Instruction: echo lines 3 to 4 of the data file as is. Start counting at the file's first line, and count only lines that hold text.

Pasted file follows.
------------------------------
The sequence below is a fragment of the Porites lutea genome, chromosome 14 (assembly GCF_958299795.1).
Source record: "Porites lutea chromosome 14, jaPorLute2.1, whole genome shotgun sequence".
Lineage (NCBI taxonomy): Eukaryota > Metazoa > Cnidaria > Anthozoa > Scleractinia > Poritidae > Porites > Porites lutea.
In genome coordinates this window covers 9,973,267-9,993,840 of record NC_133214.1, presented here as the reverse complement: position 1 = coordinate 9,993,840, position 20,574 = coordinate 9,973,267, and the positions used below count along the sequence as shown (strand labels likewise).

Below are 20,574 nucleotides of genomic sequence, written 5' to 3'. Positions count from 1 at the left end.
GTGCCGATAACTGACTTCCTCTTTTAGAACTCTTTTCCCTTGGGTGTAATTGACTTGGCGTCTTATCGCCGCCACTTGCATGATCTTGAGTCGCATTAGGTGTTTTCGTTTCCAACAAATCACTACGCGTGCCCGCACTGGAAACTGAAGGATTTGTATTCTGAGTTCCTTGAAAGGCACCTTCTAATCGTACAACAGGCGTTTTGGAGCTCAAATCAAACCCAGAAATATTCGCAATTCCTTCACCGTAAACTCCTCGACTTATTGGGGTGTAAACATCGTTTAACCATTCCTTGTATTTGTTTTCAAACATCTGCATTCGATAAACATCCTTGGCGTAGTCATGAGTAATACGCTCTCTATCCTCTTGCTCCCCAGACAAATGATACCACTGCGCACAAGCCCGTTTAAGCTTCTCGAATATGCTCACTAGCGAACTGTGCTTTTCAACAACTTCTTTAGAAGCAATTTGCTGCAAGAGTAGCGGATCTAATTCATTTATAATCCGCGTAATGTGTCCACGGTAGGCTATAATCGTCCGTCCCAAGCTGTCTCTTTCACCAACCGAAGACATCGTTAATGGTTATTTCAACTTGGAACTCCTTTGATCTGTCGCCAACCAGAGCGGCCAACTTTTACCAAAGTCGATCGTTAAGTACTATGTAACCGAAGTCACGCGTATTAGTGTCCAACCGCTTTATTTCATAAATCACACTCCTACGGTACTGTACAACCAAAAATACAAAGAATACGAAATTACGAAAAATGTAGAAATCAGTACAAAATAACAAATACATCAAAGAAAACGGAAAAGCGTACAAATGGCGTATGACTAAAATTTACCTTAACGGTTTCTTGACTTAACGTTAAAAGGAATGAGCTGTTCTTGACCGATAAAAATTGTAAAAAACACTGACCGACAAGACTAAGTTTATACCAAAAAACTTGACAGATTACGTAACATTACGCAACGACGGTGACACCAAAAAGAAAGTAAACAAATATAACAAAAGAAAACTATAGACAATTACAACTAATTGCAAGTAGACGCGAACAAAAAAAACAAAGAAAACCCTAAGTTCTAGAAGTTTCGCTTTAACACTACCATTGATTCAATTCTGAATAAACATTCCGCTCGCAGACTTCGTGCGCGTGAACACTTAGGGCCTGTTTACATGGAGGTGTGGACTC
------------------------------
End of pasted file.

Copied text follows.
Lineage (NCBI taxonomy): Eukaryota > Metazoa > Cnidaria > Anthozoa > Scleractinia > Poritidae > Porites > Porites lutea.
In genome coordinates this window covers 9,973,267-9,993,840 of record NC_133214.1, presented here as the reverse complement: position 1 = coordinate 9,993,840, position 20,574 = coordinate 9,973,267, and the positions used below count along the sequence as shown (strand labels likewise).